Yes, it’s true… My yoga and meditation retreats are fully vegetarian, but I am not. While the vast majority of my diet may be plant based, I have stopped using these labels to structure my own eating.
I have had a long relationship with vegetarianism. At 17, I stood in horror as an activist group played a slaughterhouse video in the lobby of a concert venue. It was effective. I didn’t eat a piece of meat for six months and the next time I did, I saw the video playing again in my mind’s eye. Over the next seven years, I was a committed vegetarian and even went back and forth with veganism… no meat, eggs, dairy, honey, gelatin, and more.
I didn’t particularly enjoy being vegetarian. While things have progressed over the last twenty years, back then I felt like a burdensome dinner guest and often only had one menu choice while dining. But I just couldn’t switch off the very visceral reaction that I would have at the thought of eating flesh.
Determined to eat meat again, I began with egg salad, then progressed to tuna salad. One Valentine’s Night Dinner, I shared a bottle of wine with my date and then enjoyed a few bites of his steak. After, that, I re-introduced meat in small amounts.
Within a couple of years, yoga began to take over my life. I learned about the Yamas & Niyamas (yoga’s moral code) and specifically “ahimsa”, or non-violence, the reason many yogi’s don’t consume meat. Once again, I was back to eating just veggies. However after a few Ayahuasca ceremonies last Fall, this part of my world-view shifted giving some relief to the constant questioning in my mind as to whether or not I should, ethically speaking, eat meat.
There’s a part in the book I’m working on where I talk about somatic lessons, and this is a perfect example. While surveying my surroundings in ceremony, I feel connected to all beings. There is a resonance throughout my physical body that might be loosely translated as “namaste”… the light within me sees and honors the light within you, but this isn’t “light within” this is light throughout. And it doesn’t just apply to humans – it applies to everyone. I’ve shared conscious space with dogs, horses, lizards, and with the trees. This is a profoundly real understanding of the pranic field that permeates all life… the kind of understanding that comes from bearing witness to something ineffable.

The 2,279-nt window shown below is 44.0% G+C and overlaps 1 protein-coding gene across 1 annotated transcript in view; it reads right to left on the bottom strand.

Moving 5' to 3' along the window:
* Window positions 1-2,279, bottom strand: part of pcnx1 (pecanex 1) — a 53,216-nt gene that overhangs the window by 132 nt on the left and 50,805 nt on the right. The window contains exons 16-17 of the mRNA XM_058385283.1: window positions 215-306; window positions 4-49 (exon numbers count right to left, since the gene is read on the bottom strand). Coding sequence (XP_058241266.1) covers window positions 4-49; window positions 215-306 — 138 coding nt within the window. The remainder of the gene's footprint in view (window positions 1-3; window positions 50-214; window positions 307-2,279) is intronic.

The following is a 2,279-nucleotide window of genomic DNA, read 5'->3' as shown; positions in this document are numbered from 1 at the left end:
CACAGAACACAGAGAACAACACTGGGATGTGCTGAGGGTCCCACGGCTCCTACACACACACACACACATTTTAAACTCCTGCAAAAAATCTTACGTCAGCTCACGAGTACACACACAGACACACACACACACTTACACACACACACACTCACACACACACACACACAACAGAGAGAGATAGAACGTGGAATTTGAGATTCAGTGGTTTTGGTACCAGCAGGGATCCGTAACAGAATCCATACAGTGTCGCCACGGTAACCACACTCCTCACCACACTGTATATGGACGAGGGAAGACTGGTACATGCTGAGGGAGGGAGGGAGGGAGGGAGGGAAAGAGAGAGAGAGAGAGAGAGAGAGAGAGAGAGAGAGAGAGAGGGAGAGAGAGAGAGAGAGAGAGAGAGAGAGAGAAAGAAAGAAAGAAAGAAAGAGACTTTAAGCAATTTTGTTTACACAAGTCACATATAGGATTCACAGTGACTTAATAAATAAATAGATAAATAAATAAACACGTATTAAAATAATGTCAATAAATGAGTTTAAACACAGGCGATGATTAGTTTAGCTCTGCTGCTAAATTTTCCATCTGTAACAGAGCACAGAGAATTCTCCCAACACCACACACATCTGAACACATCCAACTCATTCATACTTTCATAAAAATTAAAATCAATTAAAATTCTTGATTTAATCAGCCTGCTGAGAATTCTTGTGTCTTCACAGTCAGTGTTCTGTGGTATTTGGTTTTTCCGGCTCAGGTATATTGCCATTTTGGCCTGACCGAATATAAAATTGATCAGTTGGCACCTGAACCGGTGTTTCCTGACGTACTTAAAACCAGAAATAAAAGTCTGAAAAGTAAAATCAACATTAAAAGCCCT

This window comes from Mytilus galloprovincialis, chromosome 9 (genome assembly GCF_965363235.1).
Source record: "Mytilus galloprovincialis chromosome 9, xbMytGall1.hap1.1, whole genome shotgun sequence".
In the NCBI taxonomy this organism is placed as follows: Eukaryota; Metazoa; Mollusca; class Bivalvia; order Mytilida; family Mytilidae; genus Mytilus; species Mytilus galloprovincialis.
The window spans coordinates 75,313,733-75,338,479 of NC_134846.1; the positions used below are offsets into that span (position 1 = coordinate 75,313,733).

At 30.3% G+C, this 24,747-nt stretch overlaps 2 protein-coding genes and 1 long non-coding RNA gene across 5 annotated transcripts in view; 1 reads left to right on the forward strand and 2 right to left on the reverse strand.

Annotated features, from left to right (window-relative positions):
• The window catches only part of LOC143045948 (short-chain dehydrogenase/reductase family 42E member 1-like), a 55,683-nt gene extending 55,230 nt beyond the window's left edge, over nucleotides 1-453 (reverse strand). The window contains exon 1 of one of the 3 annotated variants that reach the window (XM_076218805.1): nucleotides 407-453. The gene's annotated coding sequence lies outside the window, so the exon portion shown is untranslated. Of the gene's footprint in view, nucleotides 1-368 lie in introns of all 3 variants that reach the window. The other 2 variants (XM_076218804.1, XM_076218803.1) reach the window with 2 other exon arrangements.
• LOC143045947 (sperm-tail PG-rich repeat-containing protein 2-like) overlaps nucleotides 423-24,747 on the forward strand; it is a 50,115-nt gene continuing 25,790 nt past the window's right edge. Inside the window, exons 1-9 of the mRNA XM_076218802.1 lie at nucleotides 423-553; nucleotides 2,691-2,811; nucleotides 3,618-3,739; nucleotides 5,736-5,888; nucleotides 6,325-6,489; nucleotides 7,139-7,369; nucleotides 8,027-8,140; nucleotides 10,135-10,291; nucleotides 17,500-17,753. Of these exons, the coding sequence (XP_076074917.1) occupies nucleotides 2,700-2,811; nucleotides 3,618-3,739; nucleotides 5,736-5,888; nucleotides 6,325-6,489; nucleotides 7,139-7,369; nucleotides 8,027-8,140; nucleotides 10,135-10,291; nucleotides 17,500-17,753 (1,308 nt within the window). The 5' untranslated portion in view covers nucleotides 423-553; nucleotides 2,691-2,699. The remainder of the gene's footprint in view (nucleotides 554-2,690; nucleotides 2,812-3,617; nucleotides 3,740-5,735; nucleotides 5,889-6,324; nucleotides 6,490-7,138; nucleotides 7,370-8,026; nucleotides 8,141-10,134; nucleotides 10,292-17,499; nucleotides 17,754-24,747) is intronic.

I could see the larger picture of nature, of life cycles, and of food chains – how it all fits together. I could see how we all have our place in the great cosmic order and that cycles of production and consumption are as sure as creation and destruction.
Our minds love to think their way out of natural choices and before our rational minds got involved – hunting and gathering was the way. I spent twenty years looking to doctrine and others’ opinions for help deciding what to eat. Now, I’m trying to just listen to my body. Veggies or meat… it’s all in the cycle of life.
I must eat to live and while I don’t have to eat meat to live, it does, on rare occasion, seem to be what this human body wants. When it does, I thank the creature for bringing me nourishment, the way I am continually grateful to Mother Earth for all the delicious fruits and vegetables she provides. In the end, we’ve all come from this earth, and to this earth we’ll return.
While I might consume a small amount of meat every couple of weeks or so when I’m craving it, I consider it a special occasion and usually eat that meal out. I prefer to cook vegetarian at home.
Most of my retreat guests are coming from the other side – a lifetime of omnivorous eating based in the standard American (processed) diet. Offering a whole foods vegetarian menu during my retreats introduces guests to a whole new way of eating that opens up possibilities for better balance in their existing diets by learning new ways to prepare fruits and veggies that are not only delicious but satiating.